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    Sobriquet 42.24

    Friday, May 23, 2008
    So, despite today being a rather busy day, I did manage to read a bit more of Diary of a Bad Year. There are times when I am really into it, and other moments when the book strikes me as having hit a false note, where Coetzee's alter-ego seems to resemble Joseph Heller's Eugene Pota, the fictional author struggling to write one last novel in Portrait of the Artist as An Old Man. Like Pota, the fictional Juan Coetzee realizes that he hasn't the time left to write everything he wants to put on paper and, consequently, crams as many half-formed ideas as he can into his strange little book. Then, at other times, the novel seems to shine with the sort of energy and insight only a true master could produce at the zenith of his powers. So, yeah. It's a weird one, that's for sure.

    Just for fun (especially since I was so glum-sounding yesterday), and since one of the more entertaining essays in Strong Opinions is Juan Coetzee's screed on grammatical and linguistic entropy, I'll leave you with a grammatically terrible Coca-Cola slogan I found painted on the side of an old soda machine this evening:

    For tomorrow and Sunday: Read.

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    Wednesday, February 27, 2008
    As much as I enjoy my job, I have to admit, I'd really like a snow day tomorrow. Granted, I got the chance to enjoy the winter wonderland beauty of a day-long snowfall today, but there's something particularly special about snow days. They're among the little bonuses in life; they free up time and give us a sense of having somehow beaten the system. Oh, and they mean I don't have to forgo eight hours of sleep.

    In any case, besides chipping away at the bit of transcription I hope to finish this week, I started reading Dusklands today. I really can't say too, too much about the book because I only read the first section of "The Vietnam Project," the first of the two novellas which make up Coetzee's first book. So far, though, I find the book considerably denser than the author's later work. Eugene Dawn, the "creative" propagandist penning the report around which the eponymous novella is built, strikes me as an utterly unlikeable human being. He has more than a little bit of Dostoevsky's perverse Underground Man in him but none of that sad man's pitiable qualities. He's smug, paranoid, self-important, annoyingly obsequious, and writes in a style that is emotionally detached and uncomfortably frank (not to mention self-consciously erudite, calculated, and manipulative...he is, after all, a propagandist). In that regard, Dawn resembles no one literary character more than Bob Slocum, the protagonist of Joseph Heller's Something Happened, which is not a particularly flattering comparison.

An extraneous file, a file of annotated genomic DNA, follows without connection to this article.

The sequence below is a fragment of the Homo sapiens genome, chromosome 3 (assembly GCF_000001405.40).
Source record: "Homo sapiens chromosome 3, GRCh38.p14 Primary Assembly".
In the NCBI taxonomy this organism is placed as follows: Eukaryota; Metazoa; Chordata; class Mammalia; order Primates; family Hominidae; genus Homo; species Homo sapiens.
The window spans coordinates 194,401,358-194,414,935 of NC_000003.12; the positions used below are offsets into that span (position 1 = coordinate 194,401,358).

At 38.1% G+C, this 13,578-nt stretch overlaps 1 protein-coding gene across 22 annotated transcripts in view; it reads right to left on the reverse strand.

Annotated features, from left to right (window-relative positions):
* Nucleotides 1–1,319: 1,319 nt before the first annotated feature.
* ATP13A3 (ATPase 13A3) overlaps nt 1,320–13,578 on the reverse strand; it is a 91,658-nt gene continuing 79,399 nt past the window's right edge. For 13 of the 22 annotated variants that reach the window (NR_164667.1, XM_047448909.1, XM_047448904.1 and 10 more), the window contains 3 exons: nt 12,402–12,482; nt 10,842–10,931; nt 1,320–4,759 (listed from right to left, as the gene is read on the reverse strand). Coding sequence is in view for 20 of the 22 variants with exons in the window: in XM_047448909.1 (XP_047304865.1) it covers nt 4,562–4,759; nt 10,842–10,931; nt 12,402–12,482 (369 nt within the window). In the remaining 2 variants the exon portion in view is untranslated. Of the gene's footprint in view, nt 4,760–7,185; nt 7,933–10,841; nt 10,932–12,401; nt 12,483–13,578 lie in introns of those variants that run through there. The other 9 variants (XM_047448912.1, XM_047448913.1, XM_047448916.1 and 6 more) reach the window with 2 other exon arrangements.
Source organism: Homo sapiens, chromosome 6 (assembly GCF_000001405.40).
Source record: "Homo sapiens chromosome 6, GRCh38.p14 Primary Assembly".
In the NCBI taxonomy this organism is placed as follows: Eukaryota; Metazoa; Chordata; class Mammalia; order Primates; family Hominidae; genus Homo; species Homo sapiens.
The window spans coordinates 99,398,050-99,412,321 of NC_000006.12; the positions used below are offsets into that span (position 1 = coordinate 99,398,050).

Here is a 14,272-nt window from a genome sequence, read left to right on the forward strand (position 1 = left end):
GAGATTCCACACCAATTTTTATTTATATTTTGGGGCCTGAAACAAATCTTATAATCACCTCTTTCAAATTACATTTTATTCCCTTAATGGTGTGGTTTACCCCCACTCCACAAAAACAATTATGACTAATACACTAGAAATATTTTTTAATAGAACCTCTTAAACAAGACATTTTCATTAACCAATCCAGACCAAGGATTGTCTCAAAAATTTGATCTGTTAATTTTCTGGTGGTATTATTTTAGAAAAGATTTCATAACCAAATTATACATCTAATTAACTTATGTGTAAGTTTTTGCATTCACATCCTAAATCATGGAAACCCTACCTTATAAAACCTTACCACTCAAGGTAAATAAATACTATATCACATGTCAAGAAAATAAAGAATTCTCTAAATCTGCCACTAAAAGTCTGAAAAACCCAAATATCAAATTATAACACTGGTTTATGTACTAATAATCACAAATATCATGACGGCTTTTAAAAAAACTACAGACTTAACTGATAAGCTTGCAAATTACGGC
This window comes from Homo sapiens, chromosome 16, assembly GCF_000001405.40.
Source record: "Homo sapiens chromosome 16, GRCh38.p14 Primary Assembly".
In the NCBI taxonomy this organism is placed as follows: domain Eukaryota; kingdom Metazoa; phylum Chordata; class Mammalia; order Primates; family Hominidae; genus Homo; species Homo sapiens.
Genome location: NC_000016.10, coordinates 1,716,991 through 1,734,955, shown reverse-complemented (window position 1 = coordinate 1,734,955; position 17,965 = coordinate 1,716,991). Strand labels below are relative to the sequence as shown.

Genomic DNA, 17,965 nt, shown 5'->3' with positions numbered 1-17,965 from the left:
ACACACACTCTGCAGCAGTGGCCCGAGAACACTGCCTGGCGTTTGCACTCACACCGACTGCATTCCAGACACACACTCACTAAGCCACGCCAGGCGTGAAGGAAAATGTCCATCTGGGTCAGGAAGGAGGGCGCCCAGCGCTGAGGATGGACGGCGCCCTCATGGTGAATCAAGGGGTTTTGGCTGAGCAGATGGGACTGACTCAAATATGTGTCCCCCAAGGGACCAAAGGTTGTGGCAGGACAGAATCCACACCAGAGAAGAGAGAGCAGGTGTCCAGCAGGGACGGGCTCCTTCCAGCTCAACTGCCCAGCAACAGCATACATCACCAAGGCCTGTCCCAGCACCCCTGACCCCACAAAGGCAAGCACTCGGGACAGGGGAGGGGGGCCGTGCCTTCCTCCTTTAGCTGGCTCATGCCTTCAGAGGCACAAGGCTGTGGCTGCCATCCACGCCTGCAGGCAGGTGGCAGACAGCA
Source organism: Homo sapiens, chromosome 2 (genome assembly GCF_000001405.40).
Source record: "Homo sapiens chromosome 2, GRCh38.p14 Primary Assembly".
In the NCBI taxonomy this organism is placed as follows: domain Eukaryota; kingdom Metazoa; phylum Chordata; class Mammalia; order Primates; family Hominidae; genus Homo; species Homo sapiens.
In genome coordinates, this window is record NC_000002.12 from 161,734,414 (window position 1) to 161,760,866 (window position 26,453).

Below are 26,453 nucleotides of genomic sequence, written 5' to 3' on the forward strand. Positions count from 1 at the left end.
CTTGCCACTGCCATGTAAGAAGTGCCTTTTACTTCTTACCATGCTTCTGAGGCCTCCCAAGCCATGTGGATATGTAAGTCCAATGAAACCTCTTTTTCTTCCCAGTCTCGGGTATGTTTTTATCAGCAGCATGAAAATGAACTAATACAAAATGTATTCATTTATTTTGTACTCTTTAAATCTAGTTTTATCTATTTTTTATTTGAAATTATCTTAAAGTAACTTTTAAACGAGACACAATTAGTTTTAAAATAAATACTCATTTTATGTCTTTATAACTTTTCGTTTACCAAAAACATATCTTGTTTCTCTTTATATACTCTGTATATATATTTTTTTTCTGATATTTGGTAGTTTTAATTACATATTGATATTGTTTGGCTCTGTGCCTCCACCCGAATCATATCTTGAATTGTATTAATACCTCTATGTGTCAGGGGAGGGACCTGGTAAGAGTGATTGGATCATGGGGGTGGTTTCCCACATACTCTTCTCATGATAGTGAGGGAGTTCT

The novella is interesting. Many of the recurring themes in Coetzee's fiction appear in "The Vietnam Project": the nature of writing, the struggle between the powerful and the powerless, the production of official history, and the unfulfilling, emotionally barren romances Coetzee's readers have come to expect.

    I look forward to seeing where the book goes.

    For tomorrow: Some more transcription and some more of Dusklands.

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